John Ponet’s Shorte Treatise of Politike Power (1556) has often been noted for its argument against tyranny. At the same time, scholars have repeatedly commented on Ponet’s apparent movement from violent resistance to prayer at the book’s conclusion. Barrett Beer, for example, suggests that Ponet “was not successful in spelling out how the people, those who were the subjects of a tyrant, were to free themselves from oppression,” and he adds that the Treatise “ends not with a blast of the trumpet calling for the saints to rise against tyranny, but with a prayer exhorting a suffering people to repent of their sins and trust in God to change ‘variable England to the constant Jerusalem, from the company of men to the fellowship of angels.’”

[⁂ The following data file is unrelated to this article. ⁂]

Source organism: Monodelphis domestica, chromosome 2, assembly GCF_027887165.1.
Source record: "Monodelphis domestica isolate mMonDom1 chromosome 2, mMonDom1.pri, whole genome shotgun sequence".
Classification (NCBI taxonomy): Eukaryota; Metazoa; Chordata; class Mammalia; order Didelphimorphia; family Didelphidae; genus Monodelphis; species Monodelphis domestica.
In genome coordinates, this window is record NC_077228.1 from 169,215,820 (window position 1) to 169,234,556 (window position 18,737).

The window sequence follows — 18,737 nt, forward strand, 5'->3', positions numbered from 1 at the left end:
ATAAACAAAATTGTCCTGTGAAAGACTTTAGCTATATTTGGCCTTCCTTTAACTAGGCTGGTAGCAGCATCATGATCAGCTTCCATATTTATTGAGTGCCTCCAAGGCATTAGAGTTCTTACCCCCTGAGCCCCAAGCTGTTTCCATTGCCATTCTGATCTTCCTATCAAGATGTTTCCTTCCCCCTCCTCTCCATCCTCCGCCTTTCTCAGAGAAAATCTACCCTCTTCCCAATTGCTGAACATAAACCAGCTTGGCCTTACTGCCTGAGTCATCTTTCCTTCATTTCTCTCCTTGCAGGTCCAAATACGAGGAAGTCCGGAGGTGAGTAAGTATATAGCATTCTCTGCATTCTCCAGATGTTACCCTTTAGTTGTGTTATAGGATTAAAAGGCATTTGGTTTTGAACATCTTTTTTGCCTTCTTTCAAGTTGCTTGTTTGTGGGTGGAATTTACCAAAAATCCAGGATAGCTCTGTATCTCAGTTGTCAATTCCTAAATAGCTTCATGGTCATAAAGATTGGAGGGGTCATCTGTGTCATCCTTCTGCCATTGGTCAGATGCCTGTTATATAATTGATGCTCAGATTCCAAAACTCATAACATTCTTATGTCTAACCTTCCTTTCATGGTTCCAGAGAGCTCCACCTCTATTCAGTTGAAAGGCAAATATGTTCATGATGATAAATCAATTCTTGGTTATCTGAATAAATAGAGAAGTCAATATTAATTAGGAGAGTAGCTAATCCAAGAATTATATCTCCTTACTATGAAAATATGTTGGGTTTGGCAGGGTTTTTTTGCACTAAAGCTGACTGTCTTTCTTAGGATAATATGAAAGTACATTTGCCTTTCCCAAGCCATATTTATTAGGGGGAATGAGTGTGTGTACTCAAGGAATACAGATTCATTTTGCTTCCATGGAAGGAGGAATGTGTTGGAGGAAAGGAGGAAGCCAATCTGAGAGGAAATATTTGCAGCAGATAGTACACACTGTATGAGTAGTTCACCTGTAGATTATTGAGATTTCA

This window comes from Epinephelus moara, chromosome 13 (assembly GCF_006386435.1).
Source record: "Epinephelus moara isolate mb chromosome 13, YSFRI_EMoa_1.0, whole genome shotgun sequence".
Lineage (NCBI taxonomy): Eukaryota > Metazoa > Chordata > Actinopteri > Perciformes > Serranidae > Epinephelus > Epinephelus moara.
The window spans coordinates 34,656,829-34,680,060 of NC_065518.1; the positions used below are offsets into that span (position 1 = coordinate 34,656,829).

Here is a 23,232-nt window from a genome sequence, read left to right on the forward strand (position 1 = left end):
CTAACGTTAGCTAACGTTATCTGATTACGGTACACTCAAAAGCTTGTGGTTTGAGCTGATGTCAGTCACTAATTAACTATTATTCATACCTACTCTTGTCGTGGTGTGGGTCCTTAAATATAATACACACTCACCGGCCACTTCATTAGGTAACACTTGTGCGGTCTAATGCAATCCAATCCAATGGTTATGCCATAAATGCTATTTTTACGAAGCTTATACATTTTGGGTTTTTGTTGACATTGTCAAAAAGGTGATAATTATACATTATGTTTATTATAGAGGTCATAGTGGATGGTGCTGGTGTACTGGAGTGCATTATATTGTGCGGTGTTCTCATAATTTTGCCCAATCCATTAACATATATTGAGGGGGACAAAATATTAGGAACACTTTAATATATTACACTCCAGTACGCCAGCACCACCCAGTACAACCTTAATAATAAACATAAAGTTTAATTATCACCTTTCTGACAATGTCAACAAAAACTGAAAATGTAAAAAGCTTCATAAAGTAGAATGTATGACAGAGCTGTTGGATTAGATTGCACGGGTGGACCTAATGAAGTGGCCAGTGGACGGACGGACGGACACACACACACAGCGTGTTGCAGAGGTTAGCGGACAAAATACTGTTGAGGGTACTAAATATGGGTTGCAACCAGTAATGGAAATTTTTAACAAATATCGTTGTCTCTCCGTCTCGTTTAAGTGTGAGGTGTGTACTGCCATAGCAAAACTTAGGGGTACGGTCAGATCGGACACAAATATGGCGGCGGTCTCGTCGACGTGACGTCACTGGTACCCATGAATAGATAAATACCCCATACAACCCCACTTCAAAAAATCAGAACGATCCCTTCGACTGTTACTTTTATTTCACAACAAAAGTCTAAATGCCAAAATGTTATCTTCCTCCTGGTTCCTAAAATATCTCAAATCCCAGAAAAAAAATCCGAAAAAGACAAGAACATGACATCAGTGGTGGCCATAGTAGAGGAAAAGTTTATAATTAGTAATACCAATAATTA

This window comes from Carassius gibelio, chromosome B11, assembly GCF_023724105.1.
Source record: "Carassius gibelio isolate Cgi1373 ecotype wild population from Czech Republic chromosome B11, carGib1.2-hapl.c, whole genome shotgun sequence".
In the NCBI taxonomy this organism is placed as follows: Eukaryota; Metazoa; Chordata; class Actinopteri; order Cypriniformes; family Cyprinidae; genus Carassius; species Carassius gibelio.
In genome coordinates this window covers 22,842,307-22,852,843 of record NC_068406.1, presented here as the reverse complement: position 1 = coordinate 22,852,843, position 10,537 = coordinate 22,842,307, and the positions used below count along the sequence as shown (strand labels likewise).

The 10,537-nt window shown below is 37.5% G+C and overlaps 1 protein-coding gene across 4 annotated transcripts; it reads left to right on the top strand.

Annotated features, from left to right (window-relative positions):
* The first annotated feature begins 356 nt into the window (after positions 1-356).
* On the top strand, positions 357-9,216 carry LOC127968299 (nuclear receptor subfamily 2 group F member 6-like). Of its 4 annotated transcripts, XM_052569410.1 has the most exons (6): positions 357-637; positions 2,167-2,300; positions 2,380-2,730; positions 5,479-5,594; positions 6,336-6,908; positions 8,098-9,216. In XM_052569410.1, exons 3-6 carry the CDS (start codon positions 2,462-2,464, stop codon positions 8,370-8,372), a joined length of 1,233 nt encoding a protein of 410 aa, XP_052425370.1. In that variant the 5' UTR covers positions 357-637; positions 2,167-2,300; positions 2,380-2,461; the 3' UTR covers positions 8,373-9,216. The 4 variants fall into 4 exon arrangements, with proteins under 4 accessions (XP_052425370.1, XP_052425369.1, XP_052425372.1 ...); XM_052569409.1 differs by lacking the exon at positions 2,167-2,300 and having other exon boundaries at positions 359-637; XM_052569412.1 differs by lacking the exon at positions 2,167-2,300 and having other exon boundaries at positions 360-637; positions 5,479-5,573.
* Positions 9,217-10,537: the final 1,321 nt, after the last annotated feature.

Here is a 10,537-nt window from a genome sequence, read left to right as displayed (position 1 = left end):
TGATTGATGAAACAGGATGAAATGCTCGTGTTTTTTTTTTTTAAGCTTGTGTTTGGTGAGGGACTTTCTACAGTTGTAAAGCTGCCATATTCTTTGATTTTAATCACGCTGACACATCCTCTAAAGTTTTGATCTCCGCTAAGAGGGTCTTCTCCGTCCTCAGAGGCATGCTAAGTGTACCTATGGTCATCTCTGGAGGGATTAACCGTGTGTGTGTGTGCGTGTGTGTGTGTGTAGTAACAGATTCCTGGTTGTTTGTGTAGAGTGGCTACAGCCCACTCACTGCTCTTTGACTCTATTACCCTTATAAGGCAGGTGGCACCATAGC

Croft, Ryan J. (2011). "Sanctified Tyrannicide: Tyranny and Theology in John Ponet’s Shorte Treatise of Politike Power and Edmund Spenser’s The Faerie Queen." Studies in Philology 108.4, 538-571.